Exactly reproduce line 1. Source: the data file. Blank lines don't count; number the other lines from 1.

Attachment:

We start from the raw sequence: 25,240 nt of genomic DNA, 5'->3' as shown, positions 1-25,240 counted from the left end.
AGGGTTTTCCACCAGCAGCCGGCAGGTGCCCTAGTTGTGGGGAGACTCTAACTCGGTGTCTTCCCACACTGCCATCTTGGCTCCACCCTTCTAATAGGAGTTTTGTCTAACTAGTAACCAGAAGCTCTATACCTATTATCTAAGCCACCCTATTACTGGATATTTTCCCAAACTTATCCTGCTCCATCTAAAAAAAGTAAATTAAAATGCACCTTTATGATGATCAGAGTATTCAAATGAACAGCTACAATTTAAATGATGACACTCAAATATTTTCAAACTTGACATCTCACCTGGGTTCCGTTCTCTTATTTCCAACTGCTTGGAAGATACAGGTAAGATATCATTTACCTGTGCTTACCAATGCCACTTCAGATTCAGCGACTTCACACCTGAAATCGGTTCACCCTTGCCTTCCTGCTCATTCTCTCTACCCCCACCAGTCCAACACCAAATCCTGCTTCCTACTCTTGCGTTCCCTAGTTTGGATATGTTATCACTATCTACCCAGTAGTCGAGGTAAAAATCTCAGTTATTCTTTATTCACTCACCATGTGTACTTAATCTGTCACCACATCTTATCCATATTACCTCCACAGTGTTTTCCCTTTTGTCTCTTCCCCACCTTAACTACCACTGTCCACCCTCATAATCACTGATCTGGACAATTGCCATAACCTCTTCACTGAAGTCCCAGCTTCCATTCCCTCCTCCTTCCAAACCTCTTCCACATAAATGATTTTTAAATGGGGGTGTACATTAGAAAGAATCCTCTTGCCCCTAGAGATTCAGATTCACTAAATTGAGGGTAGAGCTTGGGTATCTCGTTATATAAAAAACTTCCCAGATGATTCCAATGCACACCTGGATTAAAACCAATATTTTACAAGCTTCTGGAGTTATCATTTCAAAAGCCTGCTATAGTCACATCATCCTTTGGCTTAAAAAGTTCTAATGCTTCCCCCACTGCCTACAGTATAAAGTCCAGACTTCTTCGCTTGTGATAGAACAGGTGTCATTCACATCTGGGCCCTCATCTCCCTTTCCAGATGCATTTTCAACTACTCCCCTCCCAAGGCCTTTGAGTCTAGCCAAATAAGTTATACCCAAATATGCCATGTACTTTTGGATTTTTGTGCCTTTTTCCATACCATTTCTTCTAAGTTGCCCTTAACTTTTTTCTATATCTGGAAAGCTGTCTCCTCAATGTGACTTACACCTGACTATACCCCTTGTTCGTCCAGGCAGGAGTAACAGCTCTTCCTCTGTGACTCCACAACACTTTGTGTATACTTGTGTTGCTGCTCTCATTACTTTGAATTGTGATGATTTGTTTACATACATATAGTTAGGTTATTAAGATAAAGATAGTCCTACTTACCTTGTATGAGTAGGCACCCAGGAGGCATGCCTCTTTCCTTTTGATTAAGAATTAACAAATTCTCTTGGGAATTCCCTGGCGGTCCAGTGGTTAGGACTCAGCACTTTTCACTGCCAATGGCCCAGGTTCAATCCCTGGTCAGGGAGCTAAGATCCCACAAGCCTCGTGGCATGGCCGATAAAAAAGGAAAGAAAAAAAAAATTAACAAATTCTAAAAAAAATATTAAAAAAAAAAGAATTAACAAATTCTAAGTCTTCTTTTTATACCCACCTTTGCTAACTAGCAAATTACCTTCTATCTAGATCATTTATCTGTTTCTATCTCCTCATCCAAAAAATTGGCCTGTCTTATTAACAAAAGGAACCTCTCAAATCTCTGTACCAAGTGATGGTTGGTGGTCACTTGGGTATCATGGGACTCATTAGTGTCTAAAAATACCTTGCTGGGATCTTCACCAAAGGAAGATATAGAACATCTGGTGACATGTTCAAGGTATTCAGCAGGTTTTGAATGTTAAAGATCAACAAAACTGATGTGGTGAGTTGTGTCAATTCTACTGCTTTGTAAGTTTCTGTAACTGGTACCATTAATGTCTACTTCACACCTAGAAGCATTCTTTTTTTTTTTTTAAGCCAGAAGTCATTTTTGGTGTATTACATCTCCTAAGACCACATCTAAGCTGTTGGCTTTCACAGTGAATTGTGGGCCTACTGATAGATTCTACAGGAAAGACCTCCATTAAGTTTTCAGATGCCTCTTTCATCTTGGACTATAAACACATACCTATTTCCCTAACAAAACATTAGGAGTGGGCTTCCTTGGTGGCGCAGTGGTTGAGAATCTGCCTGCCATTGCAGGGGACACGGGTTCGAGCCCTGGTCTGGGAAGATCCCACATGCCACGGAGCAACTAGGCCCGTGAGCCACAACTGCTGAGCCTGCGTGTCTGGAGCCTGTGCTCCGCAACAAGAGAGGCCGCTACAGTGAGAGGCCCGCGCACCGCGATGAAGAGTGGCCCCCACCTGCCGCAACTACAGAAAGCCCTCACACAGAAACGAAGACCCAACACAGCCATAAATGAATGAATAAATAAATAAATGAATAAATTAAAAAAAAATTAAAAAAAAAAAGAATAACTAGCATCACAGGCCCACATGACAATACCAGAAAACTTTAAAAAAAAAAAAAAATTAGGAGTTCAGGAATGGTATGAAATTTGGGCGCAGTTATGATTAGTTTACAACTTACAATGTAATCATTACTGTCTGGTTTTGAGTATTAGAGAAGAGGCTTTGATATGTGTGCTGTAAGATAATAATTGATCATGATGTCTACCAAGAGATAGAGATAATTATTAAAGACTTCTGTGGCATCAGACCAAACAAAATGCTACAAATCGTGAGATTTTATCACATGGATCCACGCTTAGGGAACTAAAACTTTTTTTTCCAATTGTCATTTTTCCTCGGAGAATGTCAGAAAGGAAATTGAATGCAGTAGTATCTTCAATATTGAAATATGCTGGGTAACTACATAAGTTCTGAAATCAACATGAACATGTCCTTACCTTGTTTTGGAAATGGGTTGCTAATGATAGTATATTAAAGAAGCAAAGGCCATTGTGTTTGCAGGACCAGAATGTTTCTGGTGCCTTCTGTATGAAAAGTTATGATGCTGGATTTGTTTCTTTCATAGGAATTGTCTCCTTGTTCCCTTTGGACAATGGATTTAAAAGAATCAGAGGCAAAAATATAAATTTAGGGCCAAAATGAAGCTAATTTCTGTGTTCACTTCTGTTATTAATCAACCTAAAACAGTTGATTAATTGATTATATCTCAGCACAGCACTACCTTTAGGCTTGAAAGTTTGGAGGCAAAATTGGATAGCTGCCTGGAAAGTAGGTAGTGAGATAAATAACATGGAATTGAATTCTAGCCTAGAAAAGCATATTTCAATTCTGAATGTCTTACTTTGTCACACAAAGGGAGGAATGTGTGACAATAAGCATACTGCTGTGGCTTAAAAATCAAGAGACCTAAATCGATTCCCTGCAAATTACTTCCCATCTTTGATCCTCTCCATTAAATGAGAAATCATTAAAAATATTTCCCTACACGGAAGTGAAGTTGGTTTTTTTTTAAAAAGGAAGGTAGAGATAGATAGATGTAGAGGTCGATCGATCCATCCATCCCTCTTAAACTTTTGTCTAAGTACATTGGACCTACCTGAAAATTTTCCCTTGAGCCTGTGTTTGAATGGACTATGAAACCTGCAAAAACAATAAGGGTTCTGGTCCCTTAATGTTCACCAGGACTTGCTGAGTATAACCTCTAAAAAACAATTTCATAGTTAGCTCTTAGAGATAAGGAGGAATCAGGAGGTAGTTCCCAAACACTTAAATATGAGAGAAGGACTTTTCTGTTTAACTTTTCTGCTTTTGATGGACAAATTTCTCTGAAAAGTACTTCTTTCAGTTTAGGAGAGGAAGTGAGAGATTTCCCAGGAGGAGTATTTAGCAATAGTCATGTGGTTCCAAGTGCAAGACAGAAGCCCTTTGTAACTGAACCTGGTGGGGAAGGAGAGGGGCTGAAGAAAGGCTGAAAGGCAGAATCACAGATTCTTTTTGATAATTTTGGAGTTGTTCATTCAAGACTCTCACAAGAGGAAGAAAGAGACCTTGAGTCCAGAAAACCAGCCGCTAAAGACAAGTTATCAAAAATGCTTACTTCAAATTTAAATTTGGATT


We start from the raw sequence: 25,240 nt of genomic DNA, 5'->3' as shown, positions 1-25,240 counted from the left end.